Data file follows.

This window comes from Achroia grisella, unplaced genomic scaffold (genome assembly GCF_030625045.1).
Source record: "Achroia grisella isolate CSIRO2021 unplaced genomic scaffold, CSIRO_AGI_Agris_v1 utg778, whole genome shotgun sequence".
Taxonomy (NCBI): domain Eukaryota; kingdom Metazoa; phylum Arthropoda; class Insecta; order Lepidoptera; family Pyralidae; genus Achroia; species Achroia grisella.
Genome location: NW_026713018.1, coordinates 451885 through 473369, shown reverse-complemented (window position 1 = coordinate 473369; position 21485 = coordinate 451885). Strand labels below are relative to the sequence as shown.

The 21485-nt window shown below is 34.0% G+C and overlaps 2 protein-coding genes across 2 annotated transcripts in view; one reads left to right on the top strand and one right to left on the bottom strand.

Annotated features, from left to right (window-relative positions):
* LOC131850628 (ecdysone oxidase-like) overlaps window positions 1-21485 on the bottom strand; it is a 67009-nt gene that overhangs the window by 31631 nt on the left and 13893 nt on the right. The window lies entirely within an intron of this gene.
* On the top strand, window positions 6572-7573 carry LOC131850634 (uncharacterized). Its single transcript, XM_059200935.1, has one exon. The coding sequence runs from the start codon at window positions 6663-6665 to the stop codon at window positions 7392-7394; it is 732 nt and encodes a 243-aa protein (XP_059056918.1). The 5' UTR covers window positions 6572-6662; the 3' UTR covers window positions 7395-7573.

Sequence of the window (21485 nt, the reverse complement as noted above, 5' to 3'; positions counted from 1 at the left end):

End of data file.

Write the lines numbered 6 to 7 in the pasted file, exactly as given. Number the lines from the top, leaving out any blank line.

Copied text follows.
Annotated features, from left to right (window-relative positions):
* LOC131850628 (ecdysone oxidase-like) overlaps window positions 1-21485 on the bottom strand; it is a 67009-nt gene that overhangs the window by 31631 nt on the left and 13893 nt on the right. The window lies entirely within an intron of this gene.